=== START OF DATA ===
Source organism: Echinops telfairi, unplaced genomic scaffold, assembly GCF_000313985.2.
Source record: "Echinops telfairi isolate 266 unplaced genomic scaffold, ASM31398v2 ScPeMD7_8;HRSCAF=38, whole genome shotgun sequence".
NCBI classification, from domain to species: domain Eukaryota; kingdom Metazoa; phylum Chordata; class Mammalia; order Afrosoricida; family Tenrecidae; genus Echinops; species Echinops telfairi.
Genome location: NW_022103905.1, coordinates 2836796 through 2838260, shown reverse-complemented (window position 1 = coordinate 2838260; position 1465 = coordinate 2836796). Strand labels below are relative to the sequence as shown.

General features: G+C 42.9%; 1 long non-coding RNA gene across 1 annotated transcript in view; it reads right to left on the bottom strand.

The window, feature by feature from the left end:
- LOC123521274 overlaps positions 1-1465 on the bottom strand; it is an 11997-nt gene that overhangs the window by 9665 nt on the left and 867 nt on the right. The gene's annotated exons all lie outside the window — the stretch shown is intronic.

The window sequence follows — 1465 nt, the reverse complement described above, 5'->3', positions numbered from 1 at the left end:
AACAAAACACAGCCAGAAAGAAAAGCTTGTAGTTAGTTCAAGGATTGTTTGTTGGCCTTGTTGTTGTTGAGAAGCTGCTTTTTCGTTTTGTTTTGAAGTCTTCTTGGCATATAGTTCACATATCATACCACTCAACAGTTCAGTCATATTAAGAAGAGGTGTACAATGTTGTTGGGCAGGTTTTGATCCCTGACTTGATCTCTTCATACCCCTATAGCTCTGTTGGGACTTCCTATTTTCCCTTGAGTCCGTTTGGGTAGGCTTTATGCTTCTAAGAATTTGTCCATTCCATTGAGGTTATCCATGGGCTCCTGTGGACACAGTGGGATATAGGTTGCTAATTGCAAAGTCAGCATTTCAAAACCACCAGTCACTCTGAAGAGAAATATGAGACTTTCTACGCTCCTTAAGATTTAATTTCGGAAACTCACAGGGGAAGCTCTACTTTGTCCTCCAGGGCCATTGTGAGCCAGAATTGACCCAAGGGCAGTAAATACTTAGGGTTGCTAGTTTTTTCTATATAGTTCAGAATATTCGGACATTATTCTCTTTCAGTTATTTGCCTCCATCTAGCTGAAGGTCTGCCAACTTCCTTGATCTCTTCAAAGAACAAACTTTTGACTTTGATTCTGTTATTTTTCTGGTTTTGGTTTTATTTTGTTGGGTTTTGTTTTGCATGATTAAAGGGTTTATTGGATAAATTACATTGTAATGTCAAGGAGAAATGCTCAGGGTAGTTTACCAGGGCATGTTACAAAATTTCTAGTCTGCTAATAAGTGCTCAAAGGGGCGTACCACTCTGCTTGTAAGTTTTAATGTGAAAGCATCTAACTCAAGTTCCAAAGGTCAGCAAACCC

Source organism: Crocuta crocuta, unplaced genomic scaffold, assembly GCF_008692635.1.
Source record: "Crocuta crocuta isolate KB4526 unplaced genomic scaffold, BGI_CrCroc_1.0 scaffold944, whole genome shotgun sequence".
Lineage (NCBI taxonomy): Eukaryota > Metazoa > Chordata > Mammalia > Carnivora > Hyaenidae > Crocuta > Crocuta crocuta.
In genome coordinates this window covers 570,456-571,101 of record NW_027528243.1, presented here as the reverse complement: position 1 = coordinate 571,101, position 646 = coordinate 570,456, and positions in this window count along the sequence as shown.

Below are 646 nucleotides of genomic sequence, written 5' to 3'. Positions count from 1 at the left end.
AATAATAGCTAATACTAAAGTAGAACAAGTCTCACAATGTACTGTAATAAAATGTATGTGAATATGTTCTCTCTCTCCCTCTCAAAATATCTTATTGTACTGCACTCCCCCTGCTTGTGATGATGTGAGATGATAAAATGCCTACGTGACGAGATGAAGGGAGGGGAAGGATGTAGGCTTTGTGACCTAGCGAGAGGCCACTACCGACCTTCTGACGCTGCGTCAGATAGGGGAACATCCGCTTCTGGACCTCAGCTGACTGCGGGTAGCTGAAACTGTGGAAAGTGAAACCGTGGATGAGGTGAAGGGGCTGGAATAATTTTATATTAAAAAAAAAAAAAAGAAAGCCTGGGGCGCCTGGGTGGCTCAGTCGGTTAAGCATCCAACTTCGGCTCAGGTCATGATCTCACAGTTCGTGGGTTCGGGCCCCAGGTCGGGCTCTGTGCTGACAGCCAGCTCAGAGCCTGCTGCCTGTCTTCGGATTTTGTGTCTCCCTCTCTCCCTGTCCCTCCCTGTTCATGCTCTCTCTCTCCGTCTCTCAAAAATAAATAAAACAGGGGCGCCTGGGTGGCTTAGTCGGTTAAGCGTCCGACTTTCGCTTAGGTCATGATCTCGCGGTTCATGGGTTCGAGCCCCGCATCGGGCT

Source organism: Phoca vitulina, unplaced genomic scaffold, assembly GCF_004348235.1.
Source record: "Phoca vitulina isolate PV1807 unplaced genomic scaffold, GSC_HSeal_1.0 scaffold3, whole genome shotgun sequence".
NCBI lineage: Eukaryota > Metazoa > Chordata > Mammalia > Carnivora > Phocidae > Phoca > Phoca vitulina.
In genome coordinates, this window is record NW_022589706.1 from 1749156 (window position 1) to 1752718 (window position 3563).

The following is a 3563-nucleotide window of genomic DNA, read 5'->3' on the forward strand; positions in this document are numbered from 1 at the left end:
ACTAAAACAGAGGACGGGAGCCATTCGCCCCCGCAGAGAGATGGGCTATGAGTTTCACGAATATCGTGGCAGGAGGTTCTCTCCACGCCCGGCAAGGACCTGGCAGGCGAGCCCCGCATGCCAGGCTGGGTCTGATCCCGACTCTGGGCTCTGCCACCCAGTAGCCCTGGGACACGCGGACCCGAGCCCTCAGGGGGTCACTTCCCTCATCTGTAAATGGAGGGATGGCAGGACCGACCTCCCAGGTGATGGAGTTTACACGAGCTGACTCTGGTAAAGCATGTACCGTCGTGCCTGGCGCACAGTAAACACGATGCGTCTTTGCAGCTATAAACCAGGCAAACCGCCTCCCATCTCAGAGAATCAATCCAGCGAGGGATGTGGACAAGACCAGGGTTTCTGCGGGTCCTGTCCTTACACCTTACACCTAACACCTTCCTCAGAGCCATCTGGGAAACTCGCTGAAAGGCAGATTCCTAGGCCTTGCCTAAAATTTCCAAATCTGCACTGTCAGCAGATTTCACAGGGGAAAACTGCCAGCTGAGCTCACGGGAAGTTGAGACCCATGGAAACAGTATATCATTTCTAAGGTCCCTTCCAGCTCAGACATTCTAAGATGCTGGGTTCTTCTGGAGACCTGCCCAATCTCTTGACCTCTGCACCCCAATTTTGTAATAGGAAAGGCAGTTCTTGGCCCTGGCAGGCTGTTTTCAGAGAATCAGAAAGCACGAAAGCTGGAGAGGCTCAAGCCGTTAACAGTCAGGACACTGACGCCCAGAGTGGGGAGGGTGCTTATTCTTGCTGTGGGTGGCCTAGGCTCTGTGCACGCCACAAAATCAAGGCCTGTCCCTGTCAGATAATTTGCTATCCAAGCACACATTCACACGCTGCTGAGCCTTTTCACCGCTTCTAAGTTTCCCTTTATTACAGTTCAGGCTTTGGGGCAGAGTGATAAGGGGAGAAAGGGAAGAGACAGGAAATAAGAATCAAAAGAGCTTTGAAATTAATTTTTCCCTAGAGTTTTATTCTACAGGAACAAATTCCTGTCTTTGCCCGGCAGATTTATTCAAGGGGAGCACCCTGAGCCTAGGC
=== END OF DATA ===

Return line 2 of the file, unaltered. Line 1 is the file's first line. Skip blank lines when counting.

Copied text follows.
Source record: "Echinops telfairi isolate 266 unplaced genomic scaffold, ASM31398v2 ScPeMD7_8;HRSCAF=38, whole genome shotgun sequence".